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Sylvan LaChance Professor Fulsom November 7, 2013 Nixons Mental Health Since the administration of Richard Nixon, there

has been much speculation about various conditions or mental illnesses the President may have suffered from. For sure, Nixon made many questionable decisions that led to all this inquiry. Although I suspect that President Nixon had personality quirks that did not serve him or the country well during his time in office, the assigning of mental illness or disorder robs the President of certain agency, and somewhat excuses his actions on account of mental instability. One would assume that every president has questionable qualities that allow him to run for office. In every case, these qualities can be turned around into personality disorders or repression of childhood memories. Wanting to be the President of the United States, arguably the most stressful position in the world, probably requires a moderate amount of crazy, at the very least. The psyche of Richard Nixon is important in understanding his administration and his malevolent behavior, but we need to be careful of over-diagnosing. Nixon was shaped by his experiences just as anyone else, and that doesnt necessarily mean he had an innate psychological problem. If one were to research his childhood, many of his behaviors seem understandable. The death of his two brothers may have led him to form stronger fraternal ties in his adult life. Abuse from his father may have caused him to react similarly with his anger towards his own family. The absence of paternal love may

have left a void that Nixon tried desperately to fill with acceptance from others. In some ways, he pushed his need for love to the side and settled on respect. Every human being needs some sort of positive confirmation, and perhaps his inner desire for this went unsatiated. Throughout his presidency, it is clear that he is continuously looking for validation. He sounds so confident and sure of himself one minute, and the next he asks, dont you agree? as if the entire legitimacy of his own claim rests on the answer. He needs constant approval. This insecurity may have originated from childhood, from his lost races, or even from the complex he constructed from his feelings toward the Kennedy brothers. Insecurity goes hand in hand with many of Nixons other traits. The paranoia, the neuroticism, the anxiety and the depression can all be traced to an overwhelming feeling of insecurity. He was always trying to come out from underneath someone elses shadow. The apprehensive feeling of never being good enough and never being able to prove his worth tore away at him. And while this could be diagnosed by a therapist, his feelings dont seem to be irrational. They can be traced and they can be understood. His deep seeded insecurity is seen through many of his encounters. Calls to Haldeman the night he resigned prove that the President was very unsure of himself. He goes back and forth with propositions, proposing and rescinding in a moments notice. His impromptu trip to the Jefferson Memorial to speak with protesting students was also a sign of his insecurity. He wavered on his topics, speaking at length about nothing in particular, as if through a stream of consciousness. He lacked the confidence to directly engage with the students about their concerns. Instead, he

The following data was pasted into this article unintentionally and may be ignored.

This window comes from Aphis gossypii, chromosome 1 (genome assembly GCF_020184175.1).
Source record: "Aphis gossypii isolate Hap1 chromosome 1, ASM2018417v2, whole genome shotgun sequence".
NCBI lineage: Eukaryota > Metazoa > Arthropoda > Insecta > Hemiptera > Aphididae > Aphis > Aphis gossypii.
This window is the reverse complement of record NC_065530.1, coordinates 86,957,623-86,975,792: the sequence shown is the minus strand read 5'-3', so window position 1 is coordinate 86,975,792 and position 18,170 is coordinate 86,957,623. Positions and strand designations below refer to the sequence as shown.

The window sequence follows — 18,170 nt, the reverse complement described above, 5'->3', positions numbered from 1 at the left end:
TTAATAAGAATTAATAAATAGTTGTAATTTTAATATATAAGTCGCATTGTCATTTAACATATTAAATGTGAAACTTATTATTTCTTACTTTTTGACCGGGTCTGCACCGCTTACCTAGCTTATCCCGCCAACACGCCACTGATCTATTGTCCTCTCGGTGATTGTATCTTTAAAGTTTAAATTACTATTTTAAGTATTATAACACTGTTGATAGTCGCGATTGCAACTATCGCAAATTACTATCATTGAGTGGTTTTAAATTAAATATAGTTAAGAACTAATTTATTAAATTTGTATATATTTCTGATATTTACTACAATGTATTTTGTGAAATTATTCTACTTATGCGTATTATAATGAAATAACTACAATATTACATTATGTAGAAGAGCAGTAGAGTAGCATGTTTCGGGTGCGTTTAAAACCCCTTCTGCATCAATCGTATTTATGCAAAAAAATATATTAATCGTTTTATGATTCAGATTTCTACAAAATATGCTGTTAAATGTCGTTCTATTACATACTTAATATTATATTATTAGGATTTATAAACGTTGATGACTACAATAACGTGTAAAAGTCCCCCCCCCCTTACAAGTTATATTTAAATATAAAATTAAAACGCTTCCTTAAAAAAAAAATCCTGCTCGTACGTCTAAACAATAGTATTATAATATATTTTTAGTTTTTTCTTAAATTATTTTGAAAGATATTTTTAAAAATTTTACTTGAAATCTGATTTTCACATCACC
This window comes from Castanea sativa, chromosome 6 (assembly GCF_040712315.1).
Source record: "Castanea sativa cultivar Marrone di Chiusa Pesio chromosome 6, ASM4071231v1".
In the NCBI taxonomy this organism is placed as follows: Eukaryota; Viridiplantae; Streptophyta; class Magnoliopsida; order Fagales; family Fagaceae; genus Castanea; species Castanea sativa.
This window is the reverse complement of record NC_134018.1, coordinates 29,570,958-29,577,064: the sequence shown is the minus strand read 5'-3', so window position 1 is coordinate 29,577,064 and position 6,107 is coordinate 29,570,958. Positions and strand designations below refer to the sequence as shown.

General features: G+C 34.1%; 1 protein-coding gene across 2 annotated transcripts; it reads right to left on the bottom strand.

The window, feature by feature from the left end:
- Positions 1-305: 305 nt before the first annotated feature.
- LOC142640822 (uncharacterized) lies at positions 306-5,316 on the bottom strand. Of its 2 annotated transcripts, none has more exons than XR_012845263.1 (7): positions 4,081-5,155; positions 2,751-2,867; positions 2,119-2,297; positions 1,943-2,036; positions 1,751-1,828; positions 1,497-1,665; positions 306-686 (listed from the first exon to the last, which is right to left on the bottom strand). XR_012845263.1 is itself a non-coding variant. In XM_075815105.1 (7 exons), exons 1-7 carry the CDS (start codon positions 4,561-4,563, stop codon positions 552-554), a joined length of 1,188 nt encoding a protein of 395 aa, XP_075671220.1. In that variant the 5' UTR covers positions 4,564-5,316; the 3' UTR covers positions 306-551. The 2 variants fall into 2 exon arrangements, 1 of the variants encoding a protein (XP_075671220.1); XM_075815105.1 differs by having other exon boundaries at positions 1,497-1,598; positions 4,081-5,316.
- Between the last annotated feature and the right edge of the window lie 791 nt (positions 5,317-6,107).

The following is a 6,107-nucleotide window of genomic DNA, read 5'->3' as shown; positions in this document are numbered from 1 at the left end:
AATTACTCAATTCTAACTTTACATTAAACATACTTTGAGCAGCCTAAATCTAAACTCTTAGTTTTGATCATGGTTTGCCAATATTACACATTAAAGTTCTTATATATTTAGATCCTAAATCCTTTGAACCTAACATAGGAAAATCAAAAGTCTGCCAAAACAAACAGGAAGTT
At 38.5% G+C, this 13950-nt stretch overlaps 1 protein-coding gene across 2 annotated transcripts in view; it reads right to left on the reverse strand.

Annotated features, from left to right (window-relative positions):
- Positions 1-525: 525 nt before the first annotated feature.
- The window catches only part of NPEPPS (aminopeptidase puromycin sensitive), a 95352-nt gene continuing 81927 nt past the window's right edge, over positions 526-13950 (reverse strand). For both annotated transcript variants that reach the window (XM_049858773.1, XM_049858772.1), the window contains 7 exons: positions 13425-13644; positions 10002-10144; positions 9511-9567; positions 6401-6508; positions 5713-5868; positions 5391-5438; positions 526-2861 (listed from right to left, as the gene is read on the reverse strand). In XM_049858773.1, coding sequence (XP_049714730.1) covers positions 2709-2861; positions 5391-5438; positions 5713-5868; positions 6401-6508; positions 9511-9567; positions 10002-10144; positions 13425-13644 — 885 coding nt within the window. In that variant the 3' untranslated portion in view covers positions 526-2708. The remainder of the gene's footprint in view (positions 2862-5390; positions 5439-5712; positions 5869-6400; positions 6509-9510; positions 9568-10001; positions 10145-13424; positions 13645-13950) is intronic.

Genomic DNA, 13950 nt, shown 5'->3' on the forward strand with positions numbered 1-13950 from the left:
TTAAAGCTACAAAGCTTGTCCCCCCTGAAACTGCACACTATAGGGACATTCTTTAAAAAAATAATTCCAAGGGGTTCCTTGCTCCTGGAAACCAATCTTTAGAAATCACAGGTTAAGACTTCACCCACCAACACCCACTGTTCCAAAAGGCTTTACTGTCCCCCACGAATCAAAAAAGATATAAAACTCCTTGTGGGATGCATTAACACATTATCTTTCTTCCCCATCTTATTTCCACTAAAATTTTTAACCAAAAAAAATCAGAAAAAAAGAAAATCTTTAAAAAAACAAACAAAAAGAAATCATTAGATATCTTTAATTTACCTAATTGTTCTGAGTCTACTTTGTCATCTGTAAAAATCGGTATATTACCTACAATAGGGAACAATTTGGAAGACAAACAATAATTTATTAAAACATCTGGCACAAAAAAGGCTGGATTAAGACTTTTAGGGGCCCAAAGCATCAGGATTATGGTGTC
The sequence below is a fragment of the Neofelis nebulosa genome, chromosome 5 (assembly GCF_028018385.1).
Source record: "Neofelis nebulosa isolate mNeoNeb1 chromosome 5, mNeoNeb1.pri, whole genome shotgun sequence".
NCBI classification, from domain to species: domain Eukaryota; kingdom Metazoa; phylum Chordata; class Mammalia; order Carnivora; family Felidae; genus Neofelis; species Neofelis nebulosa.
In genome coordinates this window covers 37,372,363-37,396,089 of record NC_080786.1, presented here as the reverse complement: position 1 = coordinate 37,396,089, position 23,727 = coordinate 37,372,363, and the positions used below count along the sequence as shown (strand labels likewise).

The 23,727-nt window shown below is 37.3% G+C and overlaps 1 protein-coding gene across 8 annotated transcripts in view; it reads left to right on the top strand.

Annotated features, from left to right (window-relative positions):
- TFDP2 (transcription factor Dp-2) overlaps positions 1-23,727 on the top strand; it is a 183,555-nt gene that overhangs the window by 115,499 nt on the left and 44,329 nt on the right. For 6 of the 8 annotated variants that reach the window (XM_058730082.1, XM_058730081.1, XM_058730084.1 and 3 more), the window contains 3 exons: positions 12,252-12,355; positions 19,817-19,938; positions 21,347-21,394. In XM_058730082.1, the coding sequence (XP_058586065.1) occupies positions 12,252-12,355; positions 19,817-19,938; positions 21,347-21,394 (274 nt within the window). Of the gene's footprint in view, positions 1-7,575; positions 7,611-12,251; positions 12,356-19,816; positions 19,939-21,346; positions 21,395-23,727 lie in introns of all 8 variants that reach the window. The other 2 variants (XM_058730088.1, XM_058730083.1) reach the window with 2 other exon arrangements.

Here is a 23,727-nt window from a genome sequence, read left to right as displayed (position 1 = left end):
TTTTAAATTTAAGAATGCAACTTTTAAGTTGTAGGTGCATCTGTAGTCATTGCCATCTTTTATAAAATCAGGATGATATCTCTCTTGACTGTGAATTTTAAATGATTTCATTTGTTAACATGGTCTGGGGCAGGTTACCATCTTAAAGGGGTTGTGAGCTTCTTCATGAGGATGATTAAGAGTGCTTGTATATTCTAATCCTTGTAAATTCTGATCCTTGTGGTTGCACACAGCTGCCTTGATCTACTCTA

wanted to talk about football. In search of a purely human moment, Nixon tried to talk to the students about sports and other comparatively insignificant topics, as if he was trying to be the popular guy in high school. This quest for normalcy was never secured for Nixon. Nixon was reliant on others. Even his Secretary of Defense, Melvin Laird, said, Nixon was in need of protection from himself. When Palestinians hijacked an airplane and landed it in Jordan, the President ordered the bombing of a Jordanian airfield. Conveniently, Laird admitted, the weather that day was not good, and the Presidents wishes were not acted upon. In another debacle involving Palestinian hijackers, Nixon called Kissinger to demand the bombing of Damascus. Kissinger acknowledged the request but did nothing about it. There was a notion throughout his Presidency that his decisions were not the final word and that they needed to be monitored to a large degree. People in his administration felt that they could protect the President by avoiding action on his orders, while discussing alternate paths to pursue. While some of these demands seem very irrational, erratic and violent, they were immediate responses to crises. They are the foreign policy equivalent of hitting his wife when she upset him. Though the reaction may be irrational, I dont think his actual feelings were. His emotions were substantiated by his past. He was a smart man with a temper, and this temper was seen through his quick decisions. Nevertheless, the study of Richard Nixon begs the question: Should we require future candidates for the presidency to take a psychological test before assuming office? If a program like that had been in place decades ago, would Nixon have been seen as fit to rule the nation?